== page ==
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Thought the first one was one of the finest Cop thrillers in recent
years and the follow up is equally brilliant - for obvious reasons its
a prequel set in 3 time periods leading up to the events in the first
movie. This time round Ming(Edison Chen - Andy Lau last time) and
Yan(Shawne Yau - Tony Leung last time) are more peripheral characters -
the main action concentrates on Inspector Wong(Anthony Wong) and his
struggles against the Triads. The leader of the major gang has been
murdered and his son Hau(Francis Ng) has taken over - he is a more
ruthless boss and intends to take over all the territory that other
leaders currently control. These include Sam(Eric Tsang) and its
interesting how close Wong and Sam are before the events that end so
tragically later - Wong would rather have Sam running things and it
appears that Wong has conspired with Sam's woman Mary(Carina Lau) to
have Hau's Father killed - only to see the son become worse than the
Father. To complicate matters Yan is Hau's half brother who as a cop is
willing to infiltrate Hau's gang but whose loyalty is put under
pressure when he realises that Wong(who he is working for) had a hand
in his Fathers murder.Meanwhile Sam is grooming Ming to become his mole
in the HK Police(although Ming's attraction for Mary does complicate
How this all pans out and leads to the events in the first film I shall leave but its an excellent film - a little complicated at times as you have to work out all the dynamics buts worth the effort - as mentioned the most poignant part is the relationship between Wong and Sam - they may be on opposite sides but have a closeness that will prove to be the central point of the story later.
There is a fantastic scene where Hau contrives to have himself held in Police custody whilst the other gang bosses are murdered and the way the film cuts between his interview(where he reveals how he knows who killed his Father) and the other bosses being wiped out is worthy of comparison with Coppola's Godfather - the series has that whole epic feel and the way it culminates with the handover of power to the Chinese in 1997 with new bosses on both sides of the conflict coming to power is very well done.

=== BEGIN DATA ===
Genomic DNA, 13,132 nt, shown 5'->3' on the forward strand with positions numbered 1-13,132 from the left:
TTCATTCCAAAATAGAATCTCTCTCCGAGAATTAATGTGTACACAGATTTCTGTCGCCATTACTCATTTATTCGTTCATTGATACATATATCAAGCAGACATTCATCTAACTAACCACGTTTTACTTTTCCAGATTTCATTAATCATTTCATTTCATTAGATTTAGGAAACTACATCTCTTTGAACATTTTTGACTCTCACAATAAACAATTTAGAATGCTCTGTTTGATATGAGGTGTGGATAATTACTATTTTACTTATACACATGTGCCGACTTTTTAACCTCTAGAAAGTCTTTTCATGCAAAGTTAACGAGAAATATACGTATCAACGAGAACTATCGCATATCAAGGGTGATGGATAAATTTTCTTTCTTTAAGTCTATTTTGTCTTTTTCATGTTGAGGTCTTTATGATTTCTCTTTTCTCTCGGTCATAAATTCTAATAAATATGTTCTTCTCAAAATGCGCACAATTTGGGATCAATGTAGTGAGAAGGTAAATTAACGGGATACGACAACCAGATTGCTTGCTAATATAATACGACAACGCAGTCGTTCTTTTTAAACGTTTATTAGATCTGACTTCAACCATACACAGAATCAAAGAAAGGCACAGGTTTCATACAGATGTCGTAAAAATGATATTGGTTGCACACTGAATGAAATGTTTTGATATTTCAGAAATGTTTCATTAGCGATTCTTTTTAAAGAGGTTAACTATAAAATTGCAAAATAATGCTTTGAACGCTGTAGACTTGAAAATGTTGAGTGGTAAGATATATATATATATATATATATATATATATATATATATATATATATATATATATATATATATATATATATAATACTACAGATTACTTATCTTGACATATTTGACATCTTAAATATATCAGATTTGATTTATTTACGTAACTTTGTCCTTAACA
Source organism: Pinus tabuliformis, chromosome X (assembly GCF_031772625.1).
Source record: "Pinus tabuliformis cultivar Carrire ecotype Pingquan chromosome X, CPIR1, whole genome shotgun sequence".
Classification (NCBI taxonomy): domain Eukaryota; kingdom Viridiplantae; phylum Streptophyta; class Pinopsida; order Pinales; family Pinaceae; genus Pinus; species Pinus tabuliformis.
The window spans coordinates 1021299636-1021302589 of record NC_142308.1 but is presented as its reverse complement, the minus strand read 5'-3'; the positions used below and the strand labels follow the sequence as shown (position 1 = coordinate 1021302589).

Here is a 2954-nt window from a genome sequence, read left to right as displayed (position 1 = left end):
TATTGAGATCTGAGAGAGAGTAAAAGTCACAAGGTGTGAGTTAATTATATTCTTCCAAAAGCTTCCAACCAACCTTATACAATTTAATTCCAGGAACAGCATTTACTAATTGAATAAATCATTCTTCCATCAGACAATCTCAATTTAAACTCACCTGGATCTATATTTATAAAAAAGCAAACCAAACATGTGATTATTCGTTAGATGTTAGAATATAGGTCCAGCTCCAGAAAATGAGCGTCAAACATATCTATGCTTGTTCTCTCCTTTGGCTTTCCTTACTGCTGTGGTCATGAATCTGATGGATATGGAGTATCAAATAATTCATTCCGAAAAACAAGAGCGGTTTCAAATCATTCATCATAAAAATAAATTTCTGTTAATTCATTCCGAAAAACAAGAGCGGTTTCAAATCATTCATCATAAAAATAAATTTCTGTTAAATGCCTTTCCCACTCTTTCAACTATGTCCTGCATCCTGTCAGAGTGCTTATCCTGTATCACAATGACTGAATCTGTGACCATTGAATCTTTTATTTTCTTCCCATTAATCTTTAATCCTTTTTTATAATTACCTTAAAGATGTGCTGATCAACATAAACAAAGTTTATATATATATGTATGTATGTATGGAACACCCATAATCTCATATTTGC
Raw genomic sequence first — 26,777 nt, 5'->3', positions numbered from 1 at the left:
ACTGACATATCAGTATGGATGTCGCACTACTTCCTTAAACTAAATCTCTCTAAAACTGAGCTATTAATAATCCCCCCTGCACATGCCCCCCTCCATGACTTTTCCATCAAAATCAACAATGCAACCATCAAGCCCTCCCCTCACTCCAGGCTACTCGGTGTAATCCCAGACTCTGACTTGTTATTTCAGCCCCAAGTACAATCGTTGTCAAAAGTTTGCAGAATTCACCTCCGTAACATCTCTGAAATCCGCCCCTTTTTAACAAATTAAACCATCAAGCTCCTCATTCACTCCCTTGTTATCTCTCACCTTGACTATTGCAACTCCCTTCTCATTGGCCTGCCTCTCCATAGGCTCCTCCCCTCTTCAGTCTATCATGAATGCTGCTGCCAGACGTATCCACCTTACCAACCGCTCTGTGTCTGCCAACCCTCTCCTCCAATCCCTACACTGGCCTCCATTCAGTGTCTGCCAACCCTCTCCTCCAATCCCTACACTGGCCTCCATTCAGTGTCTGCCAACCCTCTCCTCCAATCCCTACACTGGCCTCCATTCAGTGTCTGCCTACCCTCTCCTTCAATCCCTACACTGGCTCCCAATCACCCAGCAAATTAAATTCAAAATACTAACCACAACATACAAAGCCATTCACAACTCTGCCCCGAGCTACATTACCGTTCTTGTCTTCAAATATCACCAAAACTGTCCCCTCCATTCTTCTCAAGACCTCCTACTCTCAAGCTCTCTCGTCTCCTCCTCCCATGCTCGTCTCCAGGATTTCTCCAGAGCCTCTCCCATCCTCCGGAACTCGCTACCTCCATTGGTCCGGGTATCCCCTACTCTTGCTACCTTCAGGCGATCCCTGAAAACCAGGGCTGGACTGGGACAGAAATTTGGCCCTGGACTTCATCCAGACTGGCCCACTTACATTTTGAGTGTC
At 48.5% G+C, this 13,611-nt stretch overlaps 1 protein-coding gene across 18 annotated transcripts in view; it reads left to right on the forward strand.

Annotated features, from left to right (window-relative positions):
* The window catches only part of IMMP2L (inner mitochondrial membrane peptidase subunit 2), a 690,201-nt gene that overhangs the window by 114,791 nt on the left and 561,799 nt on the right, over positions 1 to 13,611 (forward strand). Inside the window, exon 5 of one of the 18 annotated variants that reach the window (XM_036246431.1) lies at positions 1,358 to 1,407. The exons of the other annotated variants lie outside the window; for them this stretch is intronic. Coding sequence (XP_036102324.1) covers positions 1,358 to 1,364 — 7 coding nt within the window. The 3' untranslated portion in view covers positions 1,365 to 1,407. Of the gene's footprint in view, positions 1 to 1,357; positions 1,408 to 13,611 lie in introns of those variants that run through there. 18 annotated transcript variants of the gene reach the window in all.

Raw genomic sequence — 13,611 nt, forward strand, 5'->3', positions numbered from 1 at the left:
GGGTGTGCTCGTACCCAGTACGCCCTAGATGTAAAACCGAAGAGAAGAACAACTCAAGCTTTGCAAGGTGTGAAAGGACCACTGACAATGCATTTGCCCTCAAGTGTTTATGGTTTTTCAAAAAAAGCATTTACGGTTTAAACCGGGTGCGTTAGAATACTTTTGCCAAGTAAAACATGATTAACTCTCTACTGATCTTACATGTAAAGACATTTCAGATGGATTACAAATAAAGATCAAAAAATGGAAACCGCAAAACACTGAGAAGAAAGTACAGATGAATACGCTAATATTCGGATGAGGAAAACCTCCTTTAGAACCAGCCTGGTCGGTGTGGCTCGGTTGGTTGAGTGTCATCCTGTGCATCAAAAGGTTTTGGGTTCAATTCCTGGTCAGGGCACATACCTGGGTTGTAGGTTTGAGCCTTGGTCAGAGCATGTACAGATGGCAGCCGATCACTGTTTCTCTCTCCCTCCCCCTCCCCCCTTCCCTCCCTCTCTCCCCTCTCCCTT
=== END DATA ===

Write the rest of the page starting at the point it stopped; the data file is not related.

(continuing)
For once a sequel that lives up to the original........I shall be interested to see if Scorcese's remake can come close.
Sequels are often a bad idea. If a second story is integral to our understanding of the first, it would have been included within it. Often, sequels seem like a cheap way to extract more life out of popular characters, by forcing the through fresh adventures which they either do not fit without contrivance, or which merely copy their previous escapades. 'Internal Affairs 2', however, is an exception. The first movie in this series was a complex thriller that was presented as the end game in a long battle between the Hong Kong police and criminal gangs; but the back story was only hinted at. This movie, actually a prequel, tells tells that story in such a way that it stands completely alone, and remains interesting although the audience already knows the ultimate ending; indeed, is arguably even more interesting because we know where the tale must end. One reason it works is because the film has different ambitions to its predecessor: that was a straightforward thriller of the highest order, whereas this film (no less good) is more character driven, and takes a wider perspective on Hong Kong society in general. Although the first movie was compared by some to Michael Mann's 'Heat', in fact it is this film that better bears the comparison as a tale of adversaries on opposite sides of the law, and it stands up to that comparison well: the subtle behaviours of the heroes and villains alike more interesting than the macho posturings of the gangsters and cops depicted in American movies. The only disappointment is the absence of Tony Leung from the original cast; but it's rare that two movies in a series are as complementary, and as good, as these two.